cylinder might be old, but the impression might new
and used in a much later period. So can end up with this sort
of discordant or diachronic dimension to how the
images were used. So now we’re in contracts. Very expressive use. And now we go a little bit
outside of Assyrian use proper, and rather influence of Assyrian
empire on satellite polities. So this is Kilamuwa, who has
on the entrance to his palace an inscription, that
basically describes everything fantastic that he’s done. He was a super-duper
King, very successful. And he was better than
anybody who came before him. And he was the first one
to do all kinds of things, bring peace, harmony,
security, and what not. And don’t mess with
my inscription. And the representation of him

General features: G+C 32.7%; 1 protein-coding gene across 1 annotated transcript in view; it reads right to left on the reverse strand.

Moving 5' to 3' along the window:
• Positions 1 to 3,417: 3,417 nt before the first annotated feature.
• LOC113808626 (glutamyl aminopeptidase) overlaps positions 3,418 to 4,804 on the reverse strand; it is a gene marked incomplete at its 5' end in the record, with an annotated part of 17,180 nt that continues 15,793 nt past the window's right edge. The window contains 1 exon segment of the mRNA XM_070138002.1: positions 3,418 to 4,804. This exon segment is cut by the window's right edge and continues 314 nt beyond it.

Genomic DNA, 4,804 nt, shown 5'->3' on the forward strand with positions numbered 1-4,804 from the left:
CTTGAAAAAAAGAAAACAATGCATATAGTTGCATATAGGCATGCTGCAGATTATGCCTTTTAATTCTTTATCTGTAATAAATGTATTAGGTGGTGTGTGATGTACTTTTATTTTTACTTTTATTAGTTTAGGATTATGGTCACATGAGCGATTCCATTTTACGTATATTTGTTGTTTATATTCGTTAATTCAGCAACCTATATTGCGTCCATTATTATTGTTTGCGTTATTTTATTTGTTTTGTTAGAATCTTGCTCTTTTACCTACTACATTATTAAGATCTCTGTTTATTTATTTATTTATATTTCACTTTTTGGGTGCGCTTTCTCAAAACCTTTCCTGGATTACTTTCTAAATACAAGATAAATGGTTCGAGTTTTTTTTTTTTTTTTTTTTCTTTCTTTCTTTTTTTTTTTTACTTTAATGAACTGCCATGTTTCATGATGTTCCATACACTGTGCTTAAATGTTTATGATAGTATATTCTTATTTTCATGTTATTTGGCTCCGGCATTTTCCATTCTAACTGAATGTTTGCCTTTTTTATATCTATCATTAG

is very close to the Assyrian representations. One interesting difference is– so this is a difference. He’s holding a wilting
Lotus, which suggests that he’s dead or dying. And he’s pointing at the
symbols across the top. Which may just be a
variation on the theme, or it may be a
misunderstanding of the motif. He’s pointing what looks
like at the symbols as if, I know these. I know these. I can see them. I know where they. And it’s a representation
of the deities, a verbal representation or
iconic representation of them, without direct anthropomorphic
figures, symbols of them. And even in a cylinder seal,
found in southern Israel, Be’er Sheva, Judea at the
time, with cuneiform on it. And so it’s rolled out. And you see both
sides of the rollout, where it gets impressed. You see the depression
side and the other side, where it pops out. And so they’re also the
reverse of each other. And it looks like
there’s a pointing motif. The staff, the ring, on